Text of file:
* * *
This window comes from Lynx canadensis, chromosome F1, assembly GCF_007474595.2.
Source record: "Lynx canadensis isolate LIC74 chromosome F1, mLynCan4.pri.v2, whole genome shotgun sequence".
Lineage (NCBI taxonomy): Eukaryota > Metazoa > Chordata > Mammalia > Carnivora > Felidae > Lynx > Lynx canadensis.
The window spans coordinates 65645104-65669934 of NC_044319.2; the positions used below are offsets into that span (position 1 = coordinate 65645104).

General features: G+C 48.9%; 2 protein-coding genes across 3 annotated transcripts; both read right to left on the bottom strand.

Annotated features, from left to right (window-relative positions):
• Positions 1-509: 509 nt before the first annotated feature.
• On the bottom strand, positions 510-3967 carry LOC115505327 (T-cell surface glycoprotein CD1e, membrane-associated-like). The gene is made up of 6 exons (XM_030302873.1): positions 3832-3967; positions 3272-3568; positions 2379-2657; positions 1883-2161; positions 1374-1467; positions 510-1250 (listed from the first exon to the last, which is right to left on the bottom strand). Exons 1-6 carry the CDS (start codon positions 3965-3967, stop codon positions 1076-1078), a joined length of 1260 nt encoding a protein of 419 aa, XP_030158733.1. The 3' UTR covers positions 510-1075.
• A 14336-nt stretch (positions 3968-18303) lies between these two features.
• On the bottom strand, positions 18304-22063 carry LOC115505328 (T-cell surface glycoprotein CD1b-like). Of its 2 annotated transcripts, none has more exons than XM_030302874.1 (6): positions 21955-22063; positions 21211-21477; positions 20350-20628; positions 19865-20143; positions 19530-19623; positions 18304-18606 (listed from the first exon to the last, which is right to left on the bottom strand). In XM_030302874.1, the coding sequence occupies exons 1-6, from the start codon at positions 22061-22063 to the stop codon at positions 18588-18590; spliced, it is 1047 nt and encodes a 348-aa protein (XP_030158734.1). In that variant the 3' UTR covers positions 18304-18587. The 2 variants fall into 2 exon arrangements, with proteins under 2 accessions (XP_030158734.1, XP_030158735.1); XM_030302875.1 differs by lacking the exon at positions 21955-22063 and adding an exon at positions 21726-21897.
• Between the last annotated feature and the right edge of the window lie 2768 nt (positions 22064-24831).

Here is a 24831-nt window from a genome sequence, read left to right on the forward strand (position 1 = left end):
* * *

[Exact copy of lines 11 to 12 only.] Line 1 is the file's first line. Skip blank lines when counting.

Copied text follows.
• Between the last annotated feature and the right edge of the window lie 2768 nt (positions 22064-24831).

Here is a 24831-nt window from a genome sequence, read left to right on the forward strand (position 1 = left end):